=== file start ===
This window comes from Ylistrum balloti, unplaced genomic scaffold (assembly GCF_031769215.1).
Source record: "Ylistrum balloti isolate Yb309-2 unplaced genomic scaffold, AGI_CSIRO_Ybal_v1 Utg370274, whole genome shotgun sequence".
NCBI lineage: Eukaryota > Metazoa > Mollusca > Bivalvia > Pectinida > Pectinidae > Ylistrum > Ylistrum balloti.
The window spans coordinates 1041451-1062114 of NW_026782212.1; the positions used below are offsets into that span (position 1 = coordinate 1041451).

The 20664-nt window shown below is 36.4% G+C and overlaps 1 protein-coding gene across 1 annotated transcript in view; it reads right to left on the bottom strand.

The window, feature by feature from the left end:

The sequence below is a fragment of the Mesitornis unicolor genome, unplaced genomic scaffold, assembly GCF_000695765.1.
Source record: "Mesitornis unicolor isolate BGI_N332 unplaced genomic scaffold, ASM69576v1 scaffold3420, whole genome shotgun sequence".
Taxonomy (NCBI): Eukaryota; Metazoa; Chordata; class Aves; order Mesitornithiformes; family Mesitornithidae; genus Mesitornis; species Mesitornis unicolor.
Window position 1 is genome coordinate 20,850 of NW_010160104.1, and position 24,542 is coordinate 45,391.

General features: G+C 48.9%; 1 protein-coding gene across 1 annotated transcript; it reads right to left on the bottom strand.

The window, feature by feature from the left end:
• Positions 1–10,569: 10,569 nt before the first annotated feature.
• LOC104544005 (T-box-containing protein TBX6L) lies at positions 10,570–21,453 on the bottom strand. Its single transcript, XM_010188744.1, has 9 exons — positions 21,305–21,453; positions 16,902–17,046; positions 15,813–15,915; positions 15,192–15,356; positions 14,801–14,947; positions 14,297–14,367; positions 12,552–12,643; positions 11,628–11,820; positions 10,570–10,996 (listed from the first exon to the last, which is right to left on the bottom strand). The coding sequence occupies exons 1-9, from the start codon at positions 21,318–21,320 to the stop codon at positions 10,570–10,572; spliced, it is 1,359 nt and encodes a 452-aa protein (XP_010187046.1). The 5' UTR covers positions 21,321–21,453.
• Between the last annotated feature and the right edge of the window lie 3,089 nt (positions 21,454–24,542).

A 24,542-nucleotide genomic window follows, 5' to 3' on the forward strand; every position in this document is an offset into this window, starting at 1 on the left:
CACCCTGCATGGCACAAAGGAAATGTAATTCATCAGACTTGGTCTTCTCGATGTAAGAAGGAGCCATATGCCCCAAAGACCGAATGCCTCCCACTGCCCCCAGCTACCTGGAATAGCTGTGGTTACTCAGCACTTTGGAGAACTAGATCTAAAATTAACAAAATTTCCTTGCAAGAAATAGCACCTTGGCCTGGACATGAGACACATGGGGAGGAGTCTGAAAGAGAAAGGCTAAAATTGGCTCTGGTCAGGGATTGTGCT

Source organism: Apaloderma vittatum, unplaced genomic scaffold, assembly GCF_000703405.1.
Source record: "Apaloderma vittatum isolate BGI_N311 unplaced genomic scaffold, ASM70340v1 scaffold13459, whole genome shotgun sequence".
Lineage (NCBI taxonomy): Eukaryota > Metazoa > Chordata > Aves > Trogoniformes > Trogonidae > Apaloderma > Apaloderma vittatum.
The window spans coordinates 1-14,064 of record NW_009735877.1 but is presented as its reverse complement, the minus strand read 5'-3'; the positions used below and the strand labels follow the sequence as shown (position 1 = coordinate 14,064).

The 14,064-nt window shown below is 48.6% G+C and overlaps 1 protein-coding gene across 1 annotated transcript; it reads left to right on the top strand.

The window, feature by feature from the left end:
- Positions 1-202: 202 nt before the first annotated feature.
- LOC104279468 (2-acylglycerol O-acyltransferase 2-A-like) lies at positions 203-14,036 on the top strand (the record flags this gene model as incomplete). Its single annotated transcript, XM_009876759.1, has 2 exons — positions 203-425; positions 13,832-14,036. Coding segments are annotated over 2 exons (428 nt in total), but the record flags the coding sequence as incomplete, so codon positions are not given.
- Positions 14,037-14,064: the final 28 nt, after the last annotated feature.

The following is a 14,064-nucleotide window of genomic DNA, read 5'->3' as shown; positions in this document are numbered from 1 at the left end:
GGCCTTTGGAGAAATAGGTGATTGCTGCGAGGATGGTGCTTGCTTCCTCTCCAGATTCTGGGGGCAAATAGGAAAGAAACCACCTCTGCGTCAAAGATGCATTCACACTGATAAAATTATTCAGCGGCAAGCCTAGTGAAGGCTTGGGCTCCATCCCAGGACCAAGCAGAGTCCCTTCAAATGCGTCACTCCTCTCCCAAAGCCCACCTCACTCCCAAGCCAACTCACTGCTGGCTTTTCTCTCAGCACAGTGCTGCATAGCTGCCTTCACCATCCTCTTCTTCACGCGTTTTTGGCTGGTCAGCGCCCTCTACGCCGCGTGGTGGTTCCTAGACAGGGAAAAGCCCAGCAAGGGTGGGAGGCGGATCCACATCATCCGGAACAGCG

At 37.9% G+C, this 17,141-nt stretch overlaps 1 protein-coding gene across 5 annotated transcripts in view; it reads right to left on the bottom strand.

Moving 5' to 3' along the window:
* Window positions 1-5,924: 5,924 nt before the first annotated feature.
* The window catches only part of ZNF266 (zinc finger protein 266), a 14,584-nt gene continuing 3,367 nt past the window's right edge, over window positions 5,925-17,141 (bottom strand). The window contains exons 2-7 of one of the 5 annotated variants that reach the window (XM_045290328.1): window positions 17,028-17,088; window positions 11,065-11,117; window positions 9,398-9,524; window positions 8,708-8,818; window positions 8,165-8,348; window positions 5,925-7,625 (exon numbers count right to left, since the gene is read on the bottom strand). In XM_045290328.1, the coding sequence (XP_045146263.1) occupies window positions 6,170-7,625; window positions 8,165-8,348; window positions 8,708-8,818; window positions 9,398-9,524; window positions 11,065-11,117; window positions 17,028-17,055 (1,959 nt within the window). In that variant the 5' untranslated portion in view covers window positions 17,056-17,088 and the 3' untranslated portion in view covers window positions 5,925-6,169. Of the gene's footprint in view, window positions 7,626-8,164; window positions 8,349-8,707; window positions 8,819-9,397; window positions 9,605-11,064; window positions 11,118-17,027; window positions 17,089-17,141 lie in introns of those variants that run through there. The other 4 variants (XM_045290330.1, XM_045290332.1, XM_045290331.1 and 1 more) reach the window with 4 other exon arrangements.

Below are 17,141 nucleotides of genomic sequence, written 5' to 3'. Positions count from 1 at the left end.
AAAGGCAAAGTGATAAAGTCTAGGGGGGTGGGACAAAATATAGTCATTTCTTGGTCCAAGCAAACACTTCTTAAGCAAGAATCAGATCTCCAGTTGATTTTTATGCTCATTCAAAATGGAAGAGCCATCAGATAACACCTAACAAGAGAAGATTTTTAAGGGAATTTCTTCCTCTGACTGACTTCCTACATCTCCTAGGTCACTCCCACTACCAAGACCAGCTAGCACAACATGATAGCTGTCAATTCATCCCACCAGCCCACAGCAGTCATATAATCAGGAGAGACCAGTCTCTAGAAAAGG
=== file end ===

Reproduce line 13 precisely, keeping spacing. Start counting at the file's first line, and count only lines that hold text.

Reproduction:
• Positions 1–10,569: 10,569 nt before the first annotated feature.